Armando Perez and his 81-year-old mother survived Hurricane Maria when it hit Puerto Rico in 2017. Five years later, they just witnessed Hurricane Fiona, a decidedly less severe storm that nevertheless disrupted their lives.
Perez’s mother, Carmen, has advanced Parkinson’s disease and dementia and has been bedridden since June. The two live together in the town of Dorado, and Perez bathes and feeds his mother and changes his diapers.
But since Fiona arrived on the island five days ago, they have been without electricity or clean water. And triple-digit temperatures bake the concrete walls of their home, turning Carmen’s room into a “furnace” in the afternoon.
“Even though the storm wasn’t as severe, when the power goes out, no water, it makes things super tough,” Perez told CBS News on Friday.
It’s an eerily similar feeling to what life was like after Maria, Perez said.
“It’s hell now. Maria was the closest thing to the end of the world,” he said. “It looked like a nuclear bomb had gone through there. … I’ve never seen anything like it in my life.”
Climate change and Puerto Rico’s struggle to keep up with recovery efforts have experts and residents concerned about future storms.
Hurricanes are becoming more frequent
Whenslammed into Puerto Rico as a Category 4 storm in 2017, knocked out power to the entire island, killed around 3,000 people and was named one of in the history of the United States. And almost exactly five years later, Fiona left the ruined island again.
Experts say hurricanes and storms are becoming more intense and more frequent due to global warming.
David Keellings, professor of geography at the University of Florida, studied the aftermath of Hurricane Maria. He found the hurricane to be “if not the most extreme, certainly very extreme” in terms of rainfall, which he said was “significantly higher than anything since 1956”.
When his research was published in 2019, he found that a Maria-like storm was about “five times more likely” due to climate change. In 2022, that probability could be even higher, Keellings said.
The planet’s temperature has risen 0.14 degrees Fahrenheit every decade since 1880, according to the National Oceanic and Atmospheric Administration. Keellings explained that as temperatures rise, the atmosphere’s ability to hold moisture also increases. This moisture is essentially a reservoir of fuel, ready for use by storms as they develop.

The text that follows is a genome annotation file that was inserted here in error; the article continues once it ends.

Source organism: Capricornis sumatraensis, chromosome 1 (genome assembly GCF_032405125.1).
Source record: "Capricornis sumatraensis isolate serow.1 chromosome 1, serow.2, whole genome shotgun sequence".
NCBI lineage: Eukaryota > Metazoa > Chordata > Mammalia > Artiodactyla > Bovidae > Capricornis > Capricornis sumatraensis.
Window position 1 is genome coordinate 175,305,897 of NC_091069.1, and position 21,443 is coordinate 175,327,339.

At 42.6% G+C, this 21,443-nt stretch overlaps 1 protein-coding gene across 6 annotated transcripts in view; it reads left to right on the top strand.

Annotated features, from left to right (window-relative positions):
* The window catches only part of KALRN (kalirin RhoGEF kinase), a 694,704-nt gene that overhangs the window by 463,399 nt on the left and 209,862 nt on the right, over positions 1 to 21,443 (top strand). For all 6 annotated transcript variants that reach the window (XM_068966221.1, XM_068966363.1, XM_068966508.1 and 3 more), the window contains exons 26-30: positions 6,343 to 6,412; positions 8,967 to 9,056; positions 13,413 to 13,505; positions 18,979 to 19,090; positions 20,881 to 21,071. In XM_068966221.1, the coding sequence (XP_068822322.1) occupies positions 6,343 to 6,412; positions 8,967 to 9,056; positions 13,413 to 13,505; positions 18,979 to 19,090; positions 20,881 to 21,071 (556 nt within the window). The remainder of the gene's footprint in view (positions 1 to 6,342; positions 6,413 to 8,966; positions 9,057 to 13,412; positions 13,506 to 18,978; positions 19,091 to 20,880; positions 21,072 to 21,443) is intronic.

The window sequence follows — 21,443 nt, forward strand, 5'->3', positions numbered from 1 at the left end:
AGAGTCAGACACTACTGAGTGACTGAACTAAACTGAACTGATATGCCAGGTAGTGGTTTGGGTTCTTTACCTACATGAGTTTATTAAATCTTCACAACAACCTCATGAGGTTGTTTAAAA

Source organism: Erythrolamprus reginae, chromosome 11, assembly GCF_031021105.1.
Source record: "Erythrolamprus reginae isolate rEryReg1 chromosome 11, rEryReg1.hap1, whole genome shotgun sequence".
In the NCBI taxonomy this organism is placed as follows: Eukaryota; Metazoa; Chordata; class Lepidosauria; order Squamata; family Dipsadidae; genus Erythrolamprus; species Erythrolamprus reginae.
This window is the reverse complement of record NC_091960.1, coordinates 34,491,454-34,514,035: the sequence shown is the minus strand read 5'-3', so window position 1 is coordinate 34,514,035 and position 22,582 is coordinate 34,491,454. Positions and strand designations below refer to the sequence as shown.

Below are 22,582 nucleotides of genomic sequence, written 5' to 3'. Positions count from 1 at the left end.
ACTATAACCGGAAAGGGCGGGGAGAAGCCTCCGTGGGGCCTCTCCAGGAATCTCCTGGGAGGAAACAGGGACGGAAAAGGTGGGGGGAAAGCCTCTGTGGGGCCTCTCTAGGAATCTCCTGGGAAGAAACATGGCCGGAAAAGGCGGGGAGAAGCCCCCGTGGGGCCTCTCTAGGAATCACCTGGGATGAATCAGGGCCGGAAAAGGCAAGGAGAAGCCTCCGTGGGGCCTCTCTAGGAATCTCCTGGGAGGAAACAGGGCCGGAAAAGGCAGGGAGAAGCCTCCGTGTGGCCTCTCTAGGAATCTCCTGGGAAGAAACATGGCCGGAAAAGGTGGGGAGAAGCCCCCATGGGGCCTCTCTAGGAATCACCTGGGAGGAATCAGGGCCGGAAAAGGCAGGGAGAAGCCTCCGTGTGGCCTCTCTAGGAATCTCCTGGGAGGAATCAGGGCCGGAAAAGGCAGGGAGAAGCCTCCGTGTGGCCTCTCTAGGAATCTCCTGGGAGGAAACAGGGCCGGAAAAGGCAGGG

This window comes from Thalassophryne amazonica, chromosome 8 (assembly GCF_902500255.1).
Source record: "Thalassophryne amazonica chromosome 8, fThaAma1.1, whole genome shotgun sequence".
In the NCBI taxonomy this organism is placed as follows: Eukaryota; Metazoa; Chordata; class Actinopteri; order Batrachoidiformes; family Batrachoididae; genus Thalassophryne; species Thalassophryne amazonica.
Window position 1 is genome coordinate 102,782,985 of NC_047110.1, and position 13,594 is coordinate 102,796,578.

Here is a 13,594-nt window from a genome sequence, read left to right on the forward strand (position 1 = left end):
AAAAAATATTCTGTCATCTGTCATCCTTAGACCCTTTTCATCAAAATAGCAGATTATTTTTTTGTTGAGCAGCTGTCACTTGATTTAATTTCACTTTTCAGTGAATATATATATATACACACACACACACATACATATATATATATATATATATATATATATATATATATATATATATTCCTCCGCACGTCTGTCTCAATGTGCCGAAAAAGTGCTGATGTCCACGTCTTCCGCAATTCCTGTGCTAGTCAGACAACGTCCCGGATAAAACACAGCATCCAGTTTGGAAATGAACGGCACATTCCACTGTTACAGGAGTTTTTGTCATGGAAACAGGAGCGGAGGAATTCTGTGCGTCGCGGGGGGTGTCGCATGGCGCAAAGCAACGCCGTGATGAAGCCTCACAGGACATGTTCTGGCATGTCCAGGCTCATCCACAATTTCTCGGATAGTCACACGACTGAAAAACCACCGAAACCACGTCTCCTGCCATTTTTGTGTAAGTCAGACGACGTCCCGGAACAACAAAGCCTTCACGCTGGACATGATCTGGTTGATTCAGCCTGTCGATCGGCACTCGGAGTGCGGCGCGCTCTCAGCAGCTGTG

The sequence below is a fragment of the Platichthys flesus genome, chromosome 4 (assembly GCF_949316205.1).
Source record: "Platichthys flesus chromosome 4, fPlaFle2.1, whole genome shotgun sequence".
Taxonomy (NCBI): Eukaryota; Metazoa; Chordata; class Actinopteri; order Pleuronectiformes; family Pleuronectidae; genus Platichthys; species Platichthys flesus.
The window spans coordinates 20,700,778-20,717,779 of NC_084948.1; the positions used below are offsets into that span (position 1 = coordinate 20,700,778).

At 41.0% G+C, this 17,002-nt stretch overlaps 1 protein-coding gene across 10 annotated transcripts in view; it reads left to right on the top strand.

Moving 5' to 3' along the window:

“Puerto Rico is hit with a lot of storms, but it just appears, if we look at the data, that things like Maria, things like Fiona, are becoming more and more likely to happen,” Keellings said. “…You’re going to have more and more frequencies of these kinds of storms.”
Carlos Ramos-Scharrón, a professor at the University of Texas at Austin, originally from Puerto Rico, said major storms can be expected “every decade”. His research also revealed an increased likelihood of storms with Maria’s record rainfall.
“You’re going to have more very high extreme cyclones, like a cat 4, 5 plus, and then they have the potential to get more extreme than they have in the past,” he told CBS News. “You are going to be exposed to the most extreme events.”
Even weak storms can have devastating effects
The two researchers cautioned that hurricanes need not be more than a Category 1 storm to cause damage. Why? Because, as Keellings explained, it takes “years” to get back to normal after a major storm.
Maria and Fiona are the perfect example. Puerto Rico had a slow recovery process in the five years between the two storms, and it was hampered by a recession, the ousting of its governor and the coronavirus pandemic.
After Maria, the island spent $20 billion upgrading its power grid and worked to improve infrastructure, rebuild homes and try to stabilize. But it remained a work in progress when Fiona struck. The power grid went down again this week, and the island’s agricultural industry and infrastructure, although somewhat improved since Maria, was once again slowed down.
For example, the island’s flood maps, used for urban and strategic planning, are still based on data from before the 1990s, Ramos-Scharrón said.
In Utuado this week, a metal bridge that was installed a year after Maria was washed away by floodwaters. The bridge was meant to be temporary until a more permanent structure could be built in 2024, CBS News’ David Begnaud reported.
Ramos-Scharrón told CBS News that the bridge, like most other infrastructure on the island, was kind of a band-aid solution to a bigger problem.
“Interim items tend to stay forever in Puerto Rico,” Ramos-Scharrón told CBS News, adding that short-term fixes require better standards and need to be replaced sooner.
Also when Fiona hit, overon the island were still covered with Maria’s blue tarps.
“It’s not just related to the weather per se, it’s all the other things that create disturbances in the system that never balanced out,” Ramos-Scharrón said.
These issues affect everyone on the island, but the elderly, like Perez’s mother, feel them the most.
Perez has yet to hear when the power will be restored, and he only has enough bottled water to last a few more days.
If Puerto Rico is hit by another hurricane, no matter how big, he doesn’t know how he and his mother will fare.
“We’re going to be hit by a huge storm. And if we can’t handle a Category 1 Fiona, how are we going to handle a 5?” he said. “It’s not catastrophic. It’s sad and messed up. What’s going to happen is super catastrophic because they don’t learn anything from their lessons.”
He now says he’s “just surviving day to day” – and hopes he’ll have time to recover before the next major storm hits.